Killer whale sessions at the Salish Sea Ecosystem Conference

Lime Kiln noise budget

Ships dominate Lime Kiln noise budget

The whole Beam Reach crew was represented today in two killer whale sessions at the Salish Sea Ecosystem Conference. The sessions were convened by Scott and involved a great line-up of experts(see list of presenters below) talking about recent results from from non/invasive studies of southern resident killer whales (SRKWs).

Val gave a talk on underwater noise in the SRKW critical habitat and estimated that ships dominate the noise budget 83% of time (see plot at right).  This works out to a long-term average of nearly a ship per hour!

Charla Basran with her poster

Jason gave a talk on compensation in ship noise.  Andrea Buckman — one of our visiting experts this fall and last spring — spoke about the variable condition of chinook salmon.  Robin, Laura, Sharon, Charla, and Hayley attended the sessions, and then continued to share and display their posters — now available on-line as PDFs — listed below.

Student posters:

108 – Sharon Bannick – Movement and Surface Active Behavior of SRKWs in Response to Current Velocity and Salinity

109 – Charla Basran: Correlating SRKW Sightings with Pacific Salmon Densities

110 – Hayley Dorrance: Can clicks tell us anything about the foraging behavior of SRKWs?

112 – Laura Moe: Variations in S6, S10, and S19 calls in SRKWs

Session descriptions and speaker lists:

The killer whales of the Salish Sea are listed as threatened or endangered in both the U.S. and Canada. As the scientific and stewardship communities continue to weigh the costs and benefits of invasive methods like satellite tagging, there is a pressing need to exchange all available information from non-invasive research techniques. There are also renewed efforts on both sides of the border to integrate the management of killer whales and the listed species, like Chinook salmon, upon which they prey. 2011 has also brought Federal regulation of orca-boat interactions in the U.S. This session will survey recent scientific results, with an emphasis on less-invasive techniques and new implications for transboundary killer whale management.

4B: Science and management of killer whales I

John Ford
Pacific Biological Station, Fisheries and Oceans Canada
Contrasting long-term trends in occurrence and abundance of killer whale ecotypes in the Salish Sea
John Ford, Graeme M. Ellis, John W. Durban, Kenneth C. Balcomb

Amalis Riera
University of Victoria
Acoustic monitoring to delineate killer whale critical habitats off southwestern Vancouver Island
Amalis Riera, John K. Ford, John A. Hildebrand, Sean M. Wiggins, N. Ross Chapman

Samuel Wasser
Center for Conservation Biology
Non-invasive physiological monitoring of Southern Resident Killer Whales
Samuel Wasser, Katherine Ayres, Jessica Lundin

Peter Ross
Fisheries and Oceans Canada
Ranking contaminant threats to the killer whales of the Salish Sea
Peter Ross, John K.B. Ford, Andrea Buckman, Marie Noel, Frank A.P.C. Gobas, Steve Jeffries

Teresa Mongillo
Herrera Environmental Consultants, Inc.
Health implications of exposure to a mixture of pollutants in Southern Resident Killer Whales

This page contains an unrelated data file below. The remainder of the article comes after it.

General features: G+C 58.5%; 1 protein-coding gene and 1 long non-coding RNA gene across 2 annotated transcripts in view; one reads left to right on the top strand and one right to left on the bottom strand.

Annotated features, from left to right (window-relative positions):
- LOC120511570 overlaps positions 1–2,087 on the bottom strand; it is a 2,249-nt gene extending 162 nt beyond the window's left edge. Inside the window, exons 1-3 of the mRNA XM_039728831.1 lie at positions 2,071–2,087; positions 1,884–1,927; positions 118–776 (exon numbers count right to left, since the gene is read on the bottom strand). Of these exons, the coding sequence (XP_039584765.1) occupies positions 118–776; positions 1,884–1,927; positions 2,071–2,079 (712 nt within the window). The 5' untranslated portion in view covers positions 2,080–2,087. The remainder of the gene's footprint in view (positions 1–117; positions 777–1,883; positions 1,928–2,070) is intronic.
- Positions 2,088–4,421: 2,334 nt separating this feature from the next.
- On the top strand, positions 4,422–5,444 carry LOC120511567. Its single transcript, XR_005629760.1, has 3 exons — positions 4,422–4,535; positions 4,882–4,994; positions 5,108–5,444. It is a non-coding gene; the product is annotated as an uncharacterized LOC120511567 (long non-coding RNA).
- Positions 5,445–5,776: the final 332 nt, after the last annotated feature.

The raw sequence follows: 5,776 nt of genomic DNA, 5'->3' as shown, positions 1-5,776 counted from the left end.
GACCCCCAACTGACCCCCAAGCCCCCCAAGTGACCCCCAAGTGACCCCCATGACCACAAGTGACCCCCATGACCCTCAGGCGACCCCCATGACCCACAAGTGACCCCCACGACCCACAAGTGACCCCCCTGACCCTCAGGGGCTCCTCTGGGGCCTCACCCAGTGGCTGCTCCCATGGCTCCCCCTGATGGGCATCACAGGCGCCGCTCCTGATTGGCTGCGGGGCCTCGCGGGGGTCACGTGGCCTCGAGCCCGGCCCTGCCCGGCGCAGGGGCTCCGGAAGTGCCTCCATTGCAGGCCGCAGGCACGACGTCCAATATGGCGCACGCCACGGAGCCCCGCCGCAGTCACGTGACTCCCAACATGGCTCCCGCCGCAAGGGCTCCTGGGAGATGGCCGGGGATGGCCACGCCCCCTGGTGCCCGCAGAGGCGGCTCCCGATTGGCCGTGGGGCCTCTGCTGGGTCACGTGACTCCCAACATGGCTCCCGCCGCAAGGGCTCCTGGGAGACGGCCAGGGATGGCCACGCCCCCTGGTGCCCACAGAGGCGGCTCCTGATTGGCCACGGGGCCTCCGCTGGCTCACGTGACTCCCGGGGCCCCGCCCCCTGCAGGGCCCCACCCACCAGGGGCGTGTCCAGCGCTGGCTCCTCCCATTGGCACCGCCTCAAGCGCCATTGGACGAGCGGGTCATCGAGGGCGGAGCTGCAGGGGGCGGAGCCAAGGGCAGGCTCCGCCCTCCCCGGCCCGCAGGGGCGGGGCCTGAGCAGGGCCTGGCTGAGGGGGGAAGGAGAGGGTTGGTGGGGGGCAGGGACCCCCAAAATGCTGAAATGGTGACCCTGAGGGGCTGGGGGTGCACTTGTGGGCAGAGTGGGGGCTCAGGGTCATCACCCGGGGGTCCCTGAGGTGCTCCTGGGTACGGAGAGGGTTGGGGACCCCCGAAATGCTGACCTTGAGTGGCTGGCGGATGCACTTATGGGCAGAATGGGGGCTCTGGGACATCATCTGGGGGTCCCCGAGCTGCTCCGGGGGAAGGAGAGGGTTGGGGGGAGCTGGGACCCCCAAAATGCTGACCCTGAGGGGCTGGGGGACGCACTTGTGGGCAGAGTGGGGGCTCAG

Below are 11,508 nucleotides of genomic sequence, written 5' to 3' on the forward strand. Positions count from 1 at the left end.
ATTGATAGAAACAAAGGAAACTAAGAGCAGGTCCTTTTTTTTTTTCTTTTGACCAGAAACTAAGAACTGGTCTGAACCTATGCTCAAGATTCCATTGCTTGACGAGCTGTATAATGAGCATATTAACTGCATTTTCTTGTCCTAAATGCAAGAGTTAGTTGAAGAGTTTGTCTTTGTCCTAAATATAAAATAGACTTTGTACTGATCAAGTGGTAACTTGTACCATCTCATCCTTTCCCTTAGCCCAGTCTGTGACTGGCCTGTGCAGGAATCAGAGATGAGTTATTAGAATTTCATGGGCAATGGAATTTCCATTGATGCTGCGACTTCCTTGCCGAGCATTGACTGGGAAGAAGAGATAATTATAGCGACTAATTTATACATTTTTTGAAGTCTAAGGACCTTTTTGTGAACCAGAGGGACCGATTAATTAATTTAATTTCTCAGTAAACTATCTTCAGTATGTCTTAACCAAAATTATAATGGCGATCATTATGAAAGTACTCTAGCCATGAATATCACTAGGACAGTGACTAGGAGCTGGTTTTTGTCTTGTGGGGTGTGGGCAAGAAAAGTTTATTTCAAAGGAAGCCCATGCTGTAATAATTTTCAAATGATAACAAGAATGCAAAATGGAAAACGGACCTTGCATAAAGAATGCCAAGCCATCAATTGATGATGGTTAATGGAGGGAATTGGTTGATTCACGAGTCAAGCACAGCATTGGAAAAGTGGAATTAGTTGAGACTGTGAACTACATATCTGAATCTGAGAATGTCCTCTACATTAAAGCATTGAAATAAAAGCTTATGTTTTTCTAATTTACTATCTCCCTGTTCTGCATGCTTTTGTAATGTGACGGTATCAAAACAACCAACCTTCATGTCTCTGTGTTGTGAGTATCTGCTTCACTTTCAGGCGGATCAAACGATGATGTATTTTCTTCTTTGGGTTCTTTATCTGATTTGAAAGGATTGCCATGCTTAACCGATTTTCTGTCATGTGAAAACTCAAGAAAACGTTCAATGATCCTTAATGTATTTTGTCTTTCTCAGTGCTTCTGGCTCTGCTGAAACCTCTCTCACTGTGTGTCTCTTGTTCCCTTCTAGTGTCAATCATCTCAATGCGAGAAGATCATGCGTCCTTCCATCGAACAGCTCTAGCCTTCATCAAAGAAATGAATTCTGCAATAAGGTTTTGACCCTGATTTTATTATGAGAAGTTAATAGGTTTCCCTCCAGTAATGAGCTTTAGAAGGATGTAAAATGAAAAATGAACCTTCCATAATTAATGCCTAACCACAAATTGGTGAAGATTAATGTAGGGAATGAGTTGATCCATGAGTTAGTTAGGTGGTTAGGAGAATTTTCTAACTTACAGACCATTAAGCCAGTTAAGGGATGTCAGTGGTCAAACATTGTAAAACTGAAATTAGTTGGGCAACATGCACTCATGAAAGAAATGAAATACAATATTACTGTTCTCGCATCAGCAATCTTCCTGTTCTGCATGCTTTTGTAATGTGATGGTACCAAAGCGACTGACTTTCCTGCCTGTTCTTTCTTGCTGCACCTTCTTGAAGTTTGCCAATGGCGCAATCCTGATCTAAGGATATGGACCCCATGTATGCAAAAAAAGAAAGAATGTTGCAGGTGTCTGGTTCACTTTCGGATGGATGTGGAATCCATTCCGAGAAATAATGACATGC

Teresa Mongillo, Gina M. Ylitalo, Sandra M. O’Neill, Linda D. Rhodes, Dawn P. Noren, M. Bradley Hanson

Val Veirs
Beam Reach Marine Science and Sustainability School
Underwater noise in the critical habitat of the endangered Southern Resident Killer Whales
Val Veirs, Scott Veirs, Jason Wood


5B: Science and management of killer whales II

Rob Williams
Oceans Initiative
Inextricably linked: boats, noise, Chinook salmon and killer whale recovery in the northeast Pacific
Rob Williams, Erin Ashe, Christopher W. Clark, Philip S. Hammond, David Lusseau

Jason Wood
Shipping noise and vocal compensation by Southern Resident Killer Whales: Do some ships have a larger impact?
Jason Wood, Peggy Foreman, Val Veirs, Scott Veirs

Jeffrey Dismukes
Sysstat, Inc.
Quantification of average summer season marine vessel traffic in the San Juan Islands June 12 – September 7, 2010
Jeffrey Dismukes, Jonathan Riley, Greg Crenshaw

D.A. Giles
University of California, Davis. Dept. of Wildlife, Fisheries, Conservation Biology
Using non-invasive remote sensing equipment and GIS to assess potential effects of vessels on Southern Resident Killer Whales in the Salish Sea
D.A. Giles, Kari Koski, Rose Cendak, Nicholas Roseberg

Andrea Buckman
Department of Fisheries and Oceans
Variability in Chinook salmon condition and implications for resident killer whales
Andrea H. Buckman, Nik Veldhoen, Caren C. Helbing, Kristi Miller, John K.B. Ford, Peter S. Ross

Lance Barrett-Lennard
Vancouver Aquarium Marine Science Centre
Saving salmon for endangered killer whales: A new paradigm in wildlife management?

Larry Rutter
NOAA Fisheries, National Marine Fisheries ServiceA scientific workshop process to evaluate the effects of salmon fisheries on killer whales

Associated posters:

Associated posters:

107 – Characterizing boater interactions with SRKWs in their critical habitat

111 – Soundwatch recommendations for special management areas for KWs

113 – Responding to the threat of oils spills to SRKWs

Thanks to the PRR Facilitator, Kirsten Hauge, for her help facilitating the sessions by keeping time for the speakers.  And thanks to Larry Rutter of NOAA/NMFS for calmly reading his talk from his hard-copy notes because Scott had misplaced his presentation!

Stand by for notes from other sessions, recordings, more blog posts, etc. from the conference…

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